Success rates differ from state to state
Recently, annual Panchayat awards were introduced in diverse categories to identify the best Panchayats in the country who have spearheaded substantial development. Still, the overall success of the Panchayati Raj in terms of development cannot be coalesced simply in binary terms. In states like Kerala, Panchayati Raj has been instrumental in bringing forth many changes, while states like Uttar Pradesh, Punjab or Jharkhand have grossly failed to utilise the local government institutions. At the same time, progress at Panchayati levels has stagnated in the traditional Panchayati Raj States like West Bengal, Karnataka, Maharashtra and Gujarat, with some isolated exceptions.
Efforts For Good take
Imagine one of those gigantic machines you find at factories. Outwardly, the fully automated robotic giant might evoke awe, but malfunctioning of a single cog will send the entire mechanism into complete disarray. Such is the significance of the local governance units or Panchayati Raj in the context of Indian administration.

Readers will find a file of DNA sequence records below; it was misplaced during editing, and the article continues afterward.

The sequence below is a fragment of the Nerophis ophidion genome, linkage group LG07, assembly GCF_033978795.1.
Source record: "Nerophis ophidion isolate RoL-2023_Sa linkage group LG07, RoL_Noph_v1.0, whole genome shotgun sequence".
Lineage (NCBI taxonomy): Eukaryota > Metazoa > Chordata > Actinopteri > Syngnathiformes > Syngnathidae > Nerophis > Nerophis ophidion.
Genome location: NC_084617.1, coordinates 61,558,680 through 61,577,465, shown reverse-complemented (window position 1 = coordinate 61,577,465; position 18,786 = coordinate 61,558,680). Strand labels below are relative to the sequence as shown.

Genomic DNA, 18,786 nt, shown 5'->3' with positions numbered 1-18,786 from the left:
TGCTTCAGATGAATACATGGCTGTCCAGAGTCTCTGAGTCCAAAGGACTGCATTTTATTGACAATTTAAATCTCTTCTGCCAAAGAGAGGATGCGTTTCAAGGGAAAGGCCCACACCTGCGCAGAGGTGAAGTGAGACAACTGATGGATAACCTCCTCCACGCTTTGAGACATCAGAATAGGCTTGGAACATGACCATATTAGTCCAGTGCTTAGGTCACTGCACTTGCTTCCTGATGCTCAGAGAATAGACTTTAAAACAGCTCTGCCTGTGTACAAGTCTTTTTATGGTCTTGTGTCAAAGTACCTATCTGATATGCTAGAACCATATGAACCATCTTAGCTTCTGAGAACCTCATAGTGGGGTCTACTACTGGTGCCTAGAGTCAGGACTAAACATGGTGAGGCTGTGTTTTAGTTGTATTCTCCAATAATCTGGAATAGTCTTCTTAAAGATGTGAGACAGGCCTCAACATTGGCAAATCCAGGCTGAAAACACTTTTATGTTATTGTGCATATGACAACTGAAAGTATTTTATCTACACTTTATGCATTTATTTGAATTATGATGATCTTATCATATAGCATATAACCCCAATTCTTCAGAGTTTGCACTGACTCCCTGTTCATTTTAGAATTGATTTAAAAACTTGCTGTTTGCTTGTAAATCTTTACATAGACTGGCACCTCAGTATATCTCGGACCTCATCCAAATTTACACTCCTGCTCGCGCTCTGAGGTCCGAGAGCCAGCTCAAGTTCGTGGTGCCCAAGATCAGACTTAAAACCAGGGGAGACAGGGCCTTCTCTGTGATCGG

However, the hype around national politics often shifts the average citizens’ attention from development in his own village to certain vague political doctrines which hold little relevance in everyday life. The outlook can be mended only if the Central government pays more attention to the devolution of power and maintains better cognisance of the work done at Panchayat levels.